If you’re an archivist, take a look at some 10-year-old catalogs. Then inspect a current issue of the company’s catalog, assuming it’s still in business. Notice anything different? • Chances are considerably better than 50/50 that you’ll see The Internet Effect cast upon the pages of the print catalog. Now, understand, please: The Internet Effect isn’t necessarily bad. It’s evolutionary, and typical of evolutions, it includes favorable and unfavorable elements…depending on who you are and how hung in tradition you may be.
The Internet Effect is the amalgam of four 21st-century adjustments in force communication, all superimposed by the new Web influences that drive our target individuals’ reactions at warp speed:
- increasing informality.
- increasingly emphatic persuasion.
- inclusion of validation.
- indication of quick payoff.
The nervous finger is on the mouse — “Tell me and sell me and do both fast, or I’m gone.” The individual moves, apparently seamlessly, from the computer screen to the day’s mail, but the attitude lingers on: “Tell me and sell me and do both fast, or I’m gone.”
Some catalogs acknowledge the evolution quietly, by using their print version as a referral mechanism to the Website. That’s at best a mixed blessing for two reasons. First, the process becomes a two-step conversion. A two-step conversion is out of sync with two of the four adjustments, but that isn’t why I opine it isn’t a professional marketing technique; rather, it’s because the process is defeatist. The salesclerk says, “I don’t think I can sell, so if you’ll head over there my brother will do a better job.”
Another reason is pure arithmetic. While the number of online shoppers is growing quickly, we still are a long way from 100% use of the Internet. The old-line, unconverted print-catalog shopper will simply pick up a competing catalog…which the database era undoubtedly will have brought to the same household or office.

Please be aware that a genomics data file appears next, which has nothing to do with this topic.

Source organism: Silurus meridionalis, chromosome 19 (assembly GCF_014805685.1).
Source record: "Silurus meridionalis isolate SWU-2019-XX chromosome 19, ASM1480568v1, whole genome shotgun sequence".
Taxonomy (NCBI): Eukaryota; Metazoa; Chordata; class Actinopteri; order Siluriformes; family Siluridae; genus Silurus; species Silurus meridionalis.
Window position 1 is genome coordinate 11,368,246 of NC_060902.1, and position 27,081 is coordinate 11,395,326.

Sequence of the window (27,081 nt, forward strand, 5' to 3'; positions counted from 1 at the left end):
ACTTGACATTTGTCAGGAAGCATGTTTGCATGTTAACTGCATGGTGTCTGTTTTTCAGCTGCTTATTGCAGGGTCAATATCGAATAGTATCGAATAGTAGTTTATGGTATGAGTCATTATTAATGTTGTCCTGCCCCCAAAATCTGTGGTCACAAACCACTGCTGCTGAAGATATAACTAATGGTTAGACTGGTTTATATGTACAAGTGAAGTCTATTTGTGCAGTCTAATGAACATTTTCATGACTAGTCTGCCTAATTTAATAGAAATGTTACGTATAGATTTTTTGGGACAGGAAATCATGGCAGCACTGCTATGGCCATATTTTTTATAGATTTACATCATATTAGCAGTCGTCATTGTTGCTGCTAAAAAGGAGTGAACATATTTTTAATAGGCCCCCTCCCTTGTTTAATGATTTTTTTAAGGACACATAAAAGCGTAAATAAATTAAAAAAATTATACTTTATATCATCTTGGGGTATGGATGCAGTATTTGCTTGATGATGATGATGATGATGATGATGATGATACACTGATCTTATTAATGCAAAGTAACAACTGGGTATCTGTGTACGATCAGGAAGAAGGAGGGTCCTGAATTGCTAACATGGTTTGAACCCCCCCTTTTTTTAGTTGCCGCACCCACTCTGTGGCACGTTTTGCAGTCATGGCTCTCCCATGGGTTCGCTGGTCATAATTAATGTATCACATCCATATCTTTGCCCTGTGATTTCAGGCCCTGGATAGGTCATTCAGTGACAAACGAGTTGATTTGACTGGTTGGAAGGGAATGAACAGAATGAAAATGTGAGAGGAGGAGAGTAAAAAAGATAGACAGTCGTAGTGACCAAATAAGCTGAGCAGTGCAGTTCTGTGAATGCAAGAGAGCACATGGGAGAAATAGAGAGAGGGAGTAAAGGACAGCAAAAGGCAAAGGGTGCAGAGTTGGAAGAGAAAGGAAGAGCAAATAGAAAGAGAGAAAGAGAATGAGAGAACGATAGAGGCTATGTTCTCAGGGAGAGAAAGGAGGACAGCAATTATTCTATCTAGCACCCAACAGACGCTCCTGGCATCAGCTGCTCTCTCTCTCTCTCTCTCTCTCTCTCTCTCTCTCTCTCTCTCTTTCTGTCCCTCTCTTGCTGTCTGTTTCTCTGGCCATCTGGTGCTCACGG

A second group of catalogs adopts Web techniques so that the print catalog becomes more parallel to what the recipient expects to see online. A page or a spread will have a “blanket” headline. I’m looking at just such a catalog. The blanket headlines are far from inspired —
“quick, easy, affordable”
“get organized, inside and out”
— but the Web influence is pronounced.
A third group of print catalogs leans toward longer copy and bigger graphics with more inserted explanatory photos or drawings. References to their Websites may or may not appear, but when they do such references are peripheral, not suggestive.
Cover vs. home page
The standard Web home page is a conglomerate of index-type listings, current hot offers, and chest-thumping.
The standard catalog front cover, excepting product-crammed computer and health products catalogs, is inspirational, arty, or a single-product visual.
Each message mirrors its medium. Online, the visitor had better not be challenged. Quick “click here” options not only had better abound; they had better lead to whatever reason led that visitor to the site.
Those of us who toil in the sweaty cauldrons of catalog creative are often asked whether a catalog of 48 or 56 or 64 pages should have an index. Depending on how many product segments exist and whether the catalog lumps hot sellers regardless of type, my recommendation usually is yes. That’s because of recognition: Today’s catalog recipient may love your catalog as much as his/her grandparents loved the old Sears and Ward’s big books…but the very rationale behind hyperspecialization of product display justifies every tool and weapon we can bring to bear, to get that individual to the sought page-destination fast.
But ah, you ask, doesn’t that get in the way of casual catalog browsing, the serendipitous finding of what they aren’t looking for? Dream on. That’s why covers exist. Unfaded memory of the 20th-century browsing pattern is why so many catalogs mindlessly ignore catalog evolution and wonder why their once-proud catalogs no longer produce results.
If you’re content to produce catalogs with veteran customers as the only targets you envision, you’re safe with that attitude — provided you also realize the gradual shrinking of your universe.
Awareness of who’s out there, what their reading and buying patterns are, and what percentage are wandering in and out of the Web not only will keep your printed catalog healthy; it will also keep you happy.
Herschell Gordon Lewis is the principal of Lewis Enterprises in Fort Lauderdale, FL, and the author of 26 books, including Catalog Copy That Sizzles and Effective E-Mail Marketing.